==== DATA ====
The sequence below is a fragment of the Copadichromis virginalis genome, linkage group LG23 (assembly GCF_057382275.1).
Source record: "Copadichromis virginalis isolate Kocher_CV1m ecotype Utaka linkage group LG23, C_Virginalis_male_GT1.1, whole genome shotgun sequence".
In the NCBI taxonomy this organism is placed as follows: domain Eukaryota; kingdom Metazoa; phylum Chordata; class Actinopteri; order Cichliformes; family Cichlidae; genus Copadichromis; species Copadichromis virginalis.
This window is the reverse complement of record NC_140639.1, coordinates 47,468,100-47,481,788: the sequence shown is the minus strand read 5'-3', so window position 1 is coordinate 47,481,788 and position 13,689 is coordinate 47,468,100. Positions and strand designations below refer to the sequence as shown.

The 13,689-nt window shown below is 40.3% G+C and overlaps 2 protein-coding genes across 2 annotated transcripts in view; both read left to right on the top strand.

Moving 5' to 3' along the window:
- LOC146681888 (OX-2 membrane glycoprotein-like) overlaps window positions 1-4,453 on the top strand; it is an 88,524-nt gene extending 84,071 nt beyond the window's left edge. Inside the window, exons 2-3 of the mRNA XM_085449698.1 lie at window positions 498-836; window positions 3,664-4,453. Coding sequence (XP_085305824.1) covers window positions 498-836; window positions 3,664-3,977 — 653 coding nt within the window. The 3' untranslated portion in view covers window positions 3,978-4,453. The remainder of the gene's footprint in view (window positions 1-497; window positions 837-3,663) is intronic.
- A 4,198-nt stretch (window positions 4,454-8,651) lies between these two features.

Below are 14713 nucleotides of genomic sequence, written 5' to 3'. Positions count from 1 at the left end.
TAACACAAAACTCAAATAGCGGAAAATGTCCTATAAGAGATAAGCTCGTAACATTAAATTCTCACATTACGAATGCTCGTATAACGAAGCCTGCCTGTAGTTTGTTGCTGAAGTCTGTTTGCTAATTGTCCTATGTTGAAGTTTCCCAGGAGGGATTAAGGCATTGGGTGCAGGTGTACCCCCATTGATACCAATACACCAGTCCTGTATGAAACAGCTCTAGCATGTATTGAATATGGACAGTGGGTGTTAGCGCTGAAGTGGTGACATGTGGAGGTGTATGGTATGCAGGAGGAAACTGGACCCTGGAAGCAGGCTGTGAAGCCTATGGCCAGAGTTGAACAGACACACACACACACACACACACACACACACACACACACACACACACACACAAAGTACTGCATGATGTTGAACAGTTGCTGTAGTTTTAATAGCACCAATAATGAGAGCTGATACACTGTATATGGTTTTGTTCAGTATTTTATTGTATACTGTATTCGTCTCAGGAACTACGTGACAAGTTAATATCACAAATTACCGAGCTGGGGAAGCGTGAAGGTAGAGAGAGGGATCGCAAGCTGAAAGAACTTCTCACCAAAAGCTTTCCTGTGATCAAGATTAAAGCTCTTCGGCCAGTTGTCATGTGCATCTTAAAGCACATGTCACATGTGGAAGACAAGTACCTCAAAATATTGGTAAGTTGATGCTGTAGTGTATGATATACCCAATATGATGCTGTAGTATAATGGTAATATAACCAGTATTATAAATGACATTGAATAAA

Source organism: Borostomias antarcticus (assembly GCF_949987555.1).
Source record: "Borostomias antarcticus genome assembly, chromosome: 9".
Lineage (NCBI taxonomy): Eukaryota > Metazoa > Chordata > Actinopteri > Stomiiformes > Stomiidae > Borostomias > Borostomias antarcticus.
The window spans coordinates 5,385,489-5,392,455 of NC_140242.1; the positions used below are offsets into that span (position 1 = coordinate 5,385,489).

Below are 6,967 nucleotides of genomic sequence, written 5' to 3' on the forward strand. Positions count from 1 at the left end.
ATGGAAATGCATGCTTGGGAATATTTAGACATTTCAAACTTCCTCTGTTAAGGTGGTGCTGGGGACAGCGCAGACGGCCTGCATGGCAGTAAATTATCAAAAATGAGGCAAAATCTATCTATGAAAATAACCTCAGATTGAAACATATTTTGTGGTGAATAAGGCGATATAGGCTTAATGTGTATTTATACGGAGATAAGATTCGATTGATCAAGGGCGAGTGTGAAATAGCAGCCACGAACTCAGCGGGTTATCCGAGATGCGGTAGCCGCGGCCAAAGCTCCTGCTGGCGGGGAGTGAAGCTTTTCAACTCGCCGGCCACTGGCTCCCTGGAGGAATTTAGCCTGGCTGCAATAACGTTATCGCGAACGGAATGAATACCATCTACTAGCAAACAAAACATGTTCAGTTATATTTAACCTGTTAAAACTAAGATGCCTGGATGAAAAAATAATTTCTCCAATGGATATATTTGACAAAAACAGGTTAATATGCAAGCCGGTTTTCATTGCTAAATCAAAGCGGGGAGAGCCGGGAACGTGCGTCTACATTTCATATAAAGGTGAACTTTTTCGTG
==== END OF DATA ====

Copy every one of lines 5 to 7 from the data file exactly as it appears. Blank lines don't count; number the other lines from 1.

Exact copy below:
The 13,689-nt window shown below is 40.3% G+C and overlaps 2 protein-coding genes across 2 annotated transcripts in view; both read left to right on the top strand.

Moving 5' to 3' along the window:
- LOC146681888 (OX-2 membrane glycoprotein-like) overlaps window positions 1-4,453 on the top strand; it is an 88,524-nt gene extending 84,071 nt beyond the window's left edge. Inside the window, exons 2-3 of the mRNA XM_085449698.1 lie at window positions 498-836; window positions 3,664-4,453. Coding sequence (XP_085305824.1) covers window positions 498-836; window positions 3,664-3,977 — 653 coding nt within the window. The 3' untranslated portion in view covers window positions 3,978-4,453. The remainder of the gene's footprint in view (window positions 1-497; window positions 837-3,663) is intronic.